The vice chancellor of North-West University (NWU), Optentia Research Focus Area, in South Africa invited prof. Baart during his last visit (Feb.-March 2020) to deliver an academic lecture about the question how the NWU could be (more fully) a care ethical university.
Prof. Andries Baart is a Dutch care ethicist and founding father of the so-called theory of presence; he is also affiliated with its Dutch Foundation, Stichting Presentie.
The website of Optentia explains: “The mission of the Optentia Research Focus Area is to develop and organise knowledge for the optimal expression of individual, social and institutional potential, with specific interest in the African context. The research entity utilises the inputs from various disciplines […in order to] study the optimisation of potential through an approach of moving “from precarity to capability”. The ethics of care is introduced in Optentia’s program and philosophy, which is noticed and appreciated by the university as such – a huge university with 74.000 students.
Because of this interest Prof. Baart was invited and he accepted the invitation and his address was titled An ethics of Care. The soft voice in Ethics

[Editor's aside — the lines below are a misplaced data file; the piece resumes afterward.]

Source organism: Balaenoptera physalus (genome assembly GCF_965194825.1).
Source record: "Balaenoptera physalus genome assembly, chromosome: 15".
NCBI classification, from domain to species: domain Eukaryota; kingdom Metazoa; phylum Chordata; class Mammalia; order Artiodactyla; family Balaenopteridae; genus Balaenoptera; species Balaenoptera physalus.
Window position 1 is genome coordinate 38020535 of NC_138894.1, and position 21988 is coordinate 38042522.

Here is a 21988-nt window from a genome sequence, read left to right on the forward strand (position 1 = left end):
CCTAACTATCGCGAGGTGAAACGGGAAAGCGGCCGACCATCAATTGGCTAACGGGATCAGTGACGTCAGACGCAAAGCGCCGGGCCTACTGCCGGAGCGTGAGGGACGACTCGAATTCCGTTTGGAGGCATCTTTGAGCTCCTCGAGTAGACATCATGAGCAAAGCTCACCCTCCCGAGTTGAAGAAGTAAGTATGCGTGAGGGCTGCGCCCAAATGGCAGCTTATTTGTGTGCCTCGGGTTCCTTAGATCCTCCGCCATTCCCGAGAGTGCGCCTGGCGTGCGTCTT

The NWU interviewed a few students, (vice)deans and the vice-chancellor on the ethics of care and added these interviews to the lecture;
In his lecture, Andries Baart rooughly outlines which kind of the ethics of care he would prefer and next he sketches the map of the university life with the main issues and entries that are highly relevant in a care ethical perspective, from students and tutors to managers and the CEO. What the ethics of care has to offer here is briefly but clearly formulated. His conclusions: it is really unique that such a big and important university wants to be a care ethical institution; it deserves support and admiration, and the presented map shows the way how to continue.
A few years earlier, in his inaugural address in March 2016, prof. Baart has explored the possible fruitful connection of the ethics of care and the African indigenous philosophy of Ubuntu.